If the reader’s patience allows, consider the following partial guide to health funding:
We have free public hospitals, but have to pay $30.70 for pharmaceutical prescriptions. If we have private insurance, generously subsidised by the government, some ‘ancillary’ services such as dentistry are covered (only up to a capped amount), but if we choose to rely on our own savings for our ancillaries or private hospitalisation, we get no support. The safety net scheme for medical benefits is on an individual basis; for pharmaceutical benefits, by contrast, the safety net is on a family basis. Then, while safety nets operate calendar years, there is a twenty percent tax rebate for medical expenses above $1500 in a financial year, with different definitions of what qualifies as a medical expense.
And that’s not to mention concessions for certain disadvantaged groups, such as concession card holders.
The result of these influences is waste and inequity. Although Australia’s health care outcomes, on most criteria, are good by international comparisons, particularly in comparison with the USA, we could do far better. In many aspects we have combined some of the worst of all possible arrangements. We have large bureaucracies, not only in governments, but also in health insurance funds – whose administrative overheads are now around one billion dollars a year. For many health needs there is a mixture of ‘free’ and paid services. When there is such a mix there is a natural drift to the free services, even though some paid services may offer better value. In some cases the free services are publicly funded, but in many they are funded through private insurance; the Coalition Government fails to understand (or does not want to understand) that private insurance carries the same incentives for over-use that Medicare carries, but without the strong market power which gives single national insurers the capacity to control use and to keep prices under control. (For an explanation of the economy-wide costs of private insurance, see the InSight article Paying for health care)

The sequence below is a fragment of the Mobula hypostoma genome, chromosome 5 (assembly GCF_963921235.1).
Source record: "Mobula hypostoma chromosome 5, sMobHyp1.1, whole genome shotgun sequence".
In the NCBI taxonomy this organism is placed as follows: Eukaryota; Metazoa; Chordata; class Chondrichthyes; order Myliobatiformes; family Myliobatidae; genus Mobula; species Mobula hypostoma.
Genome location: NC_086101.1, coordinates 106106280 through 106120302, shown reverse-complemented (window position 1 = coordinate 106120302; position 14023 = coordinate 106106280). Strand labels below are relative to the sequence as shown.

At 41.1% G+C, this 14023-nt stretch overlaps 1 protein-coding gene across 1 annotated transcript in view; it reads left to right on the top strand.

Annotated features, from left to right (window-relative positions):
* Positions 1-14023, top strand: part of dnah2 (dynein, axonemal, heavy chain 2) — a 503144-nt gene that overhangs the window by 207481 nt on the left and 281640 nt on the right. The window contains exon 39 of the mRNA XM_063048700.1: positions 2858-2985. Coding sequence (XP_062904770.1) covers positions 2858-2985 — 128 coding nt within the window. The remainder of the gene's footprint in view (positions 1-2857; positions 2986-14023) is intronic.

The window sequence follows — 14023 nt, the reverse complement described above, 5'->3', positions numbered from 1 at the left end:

In terms of equity, we have developed a ‘two tier’ hospital system, thanks to the generous subsidies for the well-off to use private insurance (particularly the one percent tax break, which more than pays private insurance premiums for anyone with an income above about $70 000). When public hospitals become a ‘charity’ or residual service, there is no guarantee that their quality will be preserved. (And, conversely, the linking of private insurance to private hospitals ensures that they never come to compete alongside public hospitals.)
Cleaning up the mess
A case can be made for a universal, ‘free’, tax funded system of health care. And a case can be made for a system in which most people pay for most of their health care for most of the time – essentially a competitive market system, with safety nets for those with very high needs. The former could be classified as ‘socialist’, the latter as ‘free enterprise’. Private insurance is neither, for while it is private, it carries all the distortions, and more, of bureaucratic systems.